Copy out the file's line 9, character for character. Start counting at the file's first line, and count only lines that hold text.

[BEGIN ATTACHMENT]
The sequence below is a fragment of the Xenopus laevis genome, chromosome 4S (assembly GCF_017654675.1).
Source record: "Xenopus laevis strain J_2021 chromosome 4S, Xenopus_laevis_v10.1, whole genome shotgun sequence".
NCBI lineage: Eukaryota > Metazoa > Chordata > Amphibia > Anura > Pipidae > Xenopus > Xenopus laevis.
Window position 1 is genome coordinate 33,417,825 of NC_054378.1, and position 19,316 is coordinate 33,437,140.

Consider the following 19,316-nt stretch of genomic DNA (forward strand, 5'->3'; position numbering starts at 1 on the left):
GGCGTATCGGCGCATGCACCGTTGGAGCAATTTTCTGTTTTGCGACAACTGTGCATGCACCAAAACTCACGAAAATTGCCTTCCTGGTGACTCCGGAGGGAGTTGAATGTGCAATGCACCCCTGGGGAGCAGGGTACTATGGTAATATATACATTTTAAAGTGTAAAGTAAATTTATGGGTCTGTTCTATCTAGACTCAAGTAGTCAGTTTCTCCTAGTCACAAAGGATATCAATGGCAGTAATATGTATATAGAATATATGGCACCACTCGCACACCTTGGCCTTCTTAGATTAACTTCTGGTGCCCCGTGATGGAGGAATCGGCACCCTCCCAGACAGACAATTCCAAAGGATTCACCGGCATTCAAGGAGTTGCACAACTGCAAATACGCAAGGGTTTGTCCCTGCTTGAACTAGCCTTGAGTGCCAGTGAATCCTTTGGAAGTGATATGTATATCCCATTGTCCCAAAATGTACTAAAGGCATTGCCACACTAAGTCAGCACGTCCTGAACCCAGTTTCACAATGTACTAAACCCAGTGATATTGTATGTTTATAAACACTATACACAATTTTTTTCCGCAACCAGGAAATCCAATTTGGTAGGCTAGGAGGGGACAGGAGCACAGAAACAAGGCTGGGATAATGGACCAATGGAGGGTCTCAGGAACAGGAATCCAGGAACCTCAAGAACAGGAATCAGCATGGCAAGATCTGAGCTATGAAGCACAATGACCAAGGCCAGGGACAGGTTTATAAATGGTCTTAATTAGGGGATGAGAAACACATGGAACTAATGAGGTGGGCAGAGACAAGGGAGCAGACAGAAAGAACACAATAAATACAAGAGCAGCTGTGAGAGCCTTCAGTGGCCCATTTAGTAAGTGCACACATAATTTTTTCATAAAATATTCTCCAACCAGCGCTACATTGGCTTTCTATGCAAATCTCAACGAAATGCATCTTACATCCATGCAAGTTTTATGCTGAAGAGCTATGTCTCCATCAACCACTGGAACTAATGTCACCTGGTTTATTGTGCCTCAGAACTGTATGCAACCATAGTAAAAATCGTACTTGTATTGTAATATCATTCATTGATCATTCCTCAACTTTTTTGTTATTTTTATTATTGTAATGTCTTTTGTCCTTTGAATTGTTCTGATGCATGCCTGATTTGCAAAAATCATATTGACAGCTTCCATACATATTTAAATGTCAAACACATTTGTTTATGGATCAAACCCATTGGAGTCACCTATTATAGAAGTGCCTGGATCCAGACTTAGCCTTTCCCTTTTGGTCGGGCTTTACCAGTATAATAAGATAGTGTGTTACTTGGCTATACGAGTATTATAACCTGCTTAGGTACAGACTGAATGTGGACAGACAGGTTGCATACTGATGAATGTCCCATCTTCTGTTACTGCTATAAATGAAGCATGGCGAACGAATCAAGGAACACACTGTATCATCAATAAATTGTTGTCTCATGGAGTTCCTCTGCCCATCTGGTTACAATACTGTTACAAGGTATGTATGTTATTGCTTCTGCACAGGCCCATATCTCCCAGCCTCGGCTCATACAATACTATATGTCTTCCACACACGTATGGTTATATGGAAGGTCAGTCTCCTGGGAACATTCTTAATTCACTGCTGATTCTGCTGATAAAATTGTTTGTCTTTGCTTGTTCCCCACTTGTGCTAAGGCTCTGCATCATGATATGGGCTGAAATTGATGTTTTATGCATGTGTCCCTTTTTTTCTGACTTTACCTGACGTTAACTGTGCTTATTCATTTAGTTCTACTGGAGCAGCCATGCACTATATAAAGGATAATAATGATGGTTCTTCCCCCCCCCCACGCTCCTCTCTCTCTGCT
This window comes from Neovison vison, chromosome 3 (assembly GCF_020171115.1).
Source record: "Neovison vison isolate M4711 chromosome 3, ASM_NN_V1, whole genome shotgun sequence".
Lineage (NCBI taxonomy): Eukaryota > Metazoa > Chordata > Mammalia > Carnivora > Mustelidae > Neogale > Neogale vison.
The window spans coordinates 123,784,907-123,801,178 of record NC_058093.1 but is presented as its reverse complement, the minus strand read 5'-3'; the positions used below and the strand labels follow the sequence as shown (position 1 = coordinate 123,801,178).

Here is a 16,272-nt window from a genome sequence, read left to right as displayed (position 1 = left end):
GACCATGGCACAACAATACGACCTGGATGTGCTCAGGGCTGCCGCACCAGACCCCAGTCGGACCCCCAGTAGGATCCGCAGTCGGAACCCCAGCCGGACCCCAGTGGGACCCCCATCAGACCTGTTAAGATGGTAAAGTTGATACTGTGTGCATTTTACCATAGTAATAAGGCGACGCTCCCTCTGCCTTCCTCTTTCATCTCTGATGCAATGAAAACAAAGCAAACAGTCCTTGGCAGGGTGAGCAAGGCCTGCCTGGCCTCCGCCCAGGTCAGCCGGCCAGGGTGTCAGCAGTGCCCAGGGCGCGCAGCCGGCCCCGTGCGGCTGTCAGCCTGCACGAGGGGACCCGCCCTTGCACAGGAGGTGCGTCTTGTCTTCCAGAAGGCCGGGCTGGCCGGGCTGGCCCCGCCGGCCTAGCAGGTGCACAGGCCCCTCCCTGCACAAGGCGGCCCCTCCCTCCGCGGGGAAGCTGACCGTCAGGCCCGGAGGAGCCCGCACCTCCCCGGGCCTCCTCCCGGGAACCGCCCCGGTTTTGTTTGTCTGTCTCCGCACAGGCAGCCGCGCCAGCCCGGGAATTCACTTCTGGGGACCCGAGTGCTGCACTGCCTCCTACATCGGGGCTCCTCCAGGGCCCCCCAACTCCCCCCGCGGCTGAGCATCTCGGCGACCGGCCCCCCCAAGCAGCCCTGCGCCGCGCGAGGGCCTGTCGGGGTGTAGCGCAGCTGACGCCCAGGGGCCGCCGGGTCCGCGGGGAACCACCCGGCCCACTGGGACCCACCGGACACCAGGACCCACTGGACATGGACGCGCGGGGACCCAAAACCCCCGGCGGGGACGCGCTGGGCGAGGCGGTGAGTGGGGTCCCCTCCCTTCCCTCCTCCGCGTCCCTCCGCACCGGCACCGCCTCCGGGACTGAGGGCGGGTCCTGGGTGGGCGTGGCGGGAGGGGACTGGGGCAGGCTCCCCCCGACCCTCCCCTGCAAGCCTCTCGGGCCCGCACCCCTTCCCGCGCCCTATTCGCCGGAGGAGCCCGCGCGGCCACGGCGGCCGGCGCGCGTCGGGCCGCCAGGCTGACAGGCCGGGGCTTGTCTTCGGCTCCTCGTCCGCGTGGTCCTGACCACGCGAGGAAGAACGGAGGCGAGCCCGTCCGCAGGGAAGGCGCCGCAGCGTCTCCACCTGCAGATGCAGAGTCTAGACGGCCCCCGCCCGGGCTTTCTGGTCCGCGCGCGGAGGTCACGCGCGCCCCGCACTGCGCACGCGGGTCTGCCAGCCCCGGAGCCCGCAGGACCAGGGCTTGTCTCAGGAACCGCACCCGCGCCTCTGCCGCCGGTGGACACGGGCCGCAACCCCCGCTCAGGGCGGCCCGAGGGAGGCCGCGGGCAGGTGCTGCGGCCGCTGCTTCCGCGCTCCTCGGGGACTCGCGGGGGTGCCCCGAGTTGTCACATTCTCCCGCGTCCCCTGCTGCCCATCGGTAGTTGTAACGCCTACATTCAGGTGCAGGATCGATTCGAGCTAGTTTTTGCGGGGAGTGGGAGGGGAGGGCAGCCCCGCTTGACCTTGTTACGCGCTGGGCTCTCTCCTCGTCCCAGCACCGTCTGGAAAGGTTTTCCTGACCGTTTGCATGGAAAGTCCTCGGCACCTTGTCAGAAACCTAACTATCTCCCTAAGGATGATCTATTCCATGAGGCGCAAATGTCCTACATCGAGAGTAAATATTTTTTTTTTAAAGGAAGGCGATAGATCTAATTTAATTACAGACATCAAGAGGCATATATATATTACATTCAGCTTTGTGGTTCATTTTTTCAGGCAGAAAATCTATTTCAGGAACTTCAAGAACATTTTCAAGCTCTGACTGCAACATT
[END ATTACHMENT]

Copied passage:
Lineage (NCBI taxonomy): Eukaryota > Metazoa > Chordata > Mammalia > Carnivora > Mustelidae > Neogale > Neogale vison.